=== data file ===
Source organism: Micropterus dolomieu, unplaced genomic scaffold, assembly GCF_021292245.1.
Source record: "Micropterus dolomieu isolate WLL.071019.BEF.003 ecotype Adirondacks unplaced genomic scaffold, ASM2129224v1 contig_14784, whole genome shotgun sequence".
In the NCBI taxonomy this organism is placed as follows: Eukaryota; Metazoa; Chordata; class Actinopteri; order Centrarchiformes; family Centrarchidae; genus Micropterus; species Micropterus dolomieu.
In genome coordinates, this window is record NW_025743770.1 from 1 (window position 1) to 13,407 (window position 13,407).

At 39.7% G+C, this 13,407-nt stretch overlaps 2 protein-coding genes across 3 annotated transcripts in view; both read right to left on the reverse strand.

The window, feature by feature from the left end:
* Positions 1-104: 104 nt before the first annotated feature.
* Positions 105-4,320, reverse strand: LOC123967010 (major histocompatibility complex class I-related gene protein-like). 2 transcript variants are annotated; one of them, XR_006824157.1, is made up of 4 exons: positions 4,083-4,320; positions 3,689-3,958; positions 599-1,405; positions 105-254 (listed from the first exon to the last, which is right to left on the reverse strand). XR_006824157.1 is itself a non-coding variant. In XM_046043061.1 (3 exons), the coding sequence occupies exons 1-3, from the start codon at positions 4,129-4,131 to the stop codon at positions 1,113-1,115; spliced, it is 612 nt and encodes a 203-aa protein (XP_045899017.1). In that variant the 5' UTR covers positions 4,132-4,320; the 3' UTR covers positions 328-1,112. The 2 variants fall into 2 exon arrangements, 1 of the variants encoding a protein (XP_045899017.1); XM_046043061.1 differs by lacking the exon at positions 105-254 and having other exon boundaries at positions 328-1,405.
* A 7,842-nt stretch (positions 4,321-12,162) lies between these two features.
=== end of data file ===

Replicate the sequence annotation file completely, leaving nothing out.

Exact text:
Source organism: Micropterus dolomieu, unplaced genomic scaffold, assembly GCF_021292245.1.
Source record: "Micropterus dolomieu isolate WLL.071019.BEF.003 ecotype Adirondacks unplaced genomic scaffold, ASM2129224v1 contig_14784, whole genome shotgun sequence".
In the NCBI taxonomy this organism is placed as follows: Eukaryota; Metazoa; Chordata; class Actinopteri; order Centrarchiformes; family Centrarchidae; genus Micropterus; species Micropterus dolomieu.
In genome coordinates, this window is record NW_025743770.1 from 1 (window position 1) to 13,407 (window position 13,407).

At 39.7% G+C, this 13,407-nt stretch overlaps 2 protein-coding genes across 3 annotated transcripts in view; both read right to left on the reverse strand.

The window, feature by feature from the left end:
* Positions 1-104: 104 nt before the first annotated feature.
* Positions 105-4,320, reverse strand: LOC123967010 (major histocompatibility complex class I-related gene protein-like). 2 transcript variants are annotated; one of them, XR_006824157.1, is made up of 4 exons: positions 4,083-4,320; positions 3,689-3,958; positions 599-1,405; positions 105-254 (listed from the first exon to the last, which is right to left on the reverse strand). XR_006824157.1 is itself a non-coding variant. In XM_046043061.1 (3 exons), the coding sequence occupies exons 1-3, from the start codon at positions 4,129-4,131 to the stop codon at positions 1,113-1,115; spliced, it is 612 nt and encodes a 203-aa protein (XP_045899017.1). In that variant the 5' UTR covers positions 4,132-4,320; the 3' UTR covers positions 328-1,112. The 2 variants fall into 2 exon arrangements, 1 of the variants encoding a protein (XP_045899017.1); XM_046043061.1 differs by lacking the exon at positions 105-254 and having other exon boundaries at positions 328-1,405.
* A 7,842-nt stretch (positions 4,321-12,162) lies between these two features.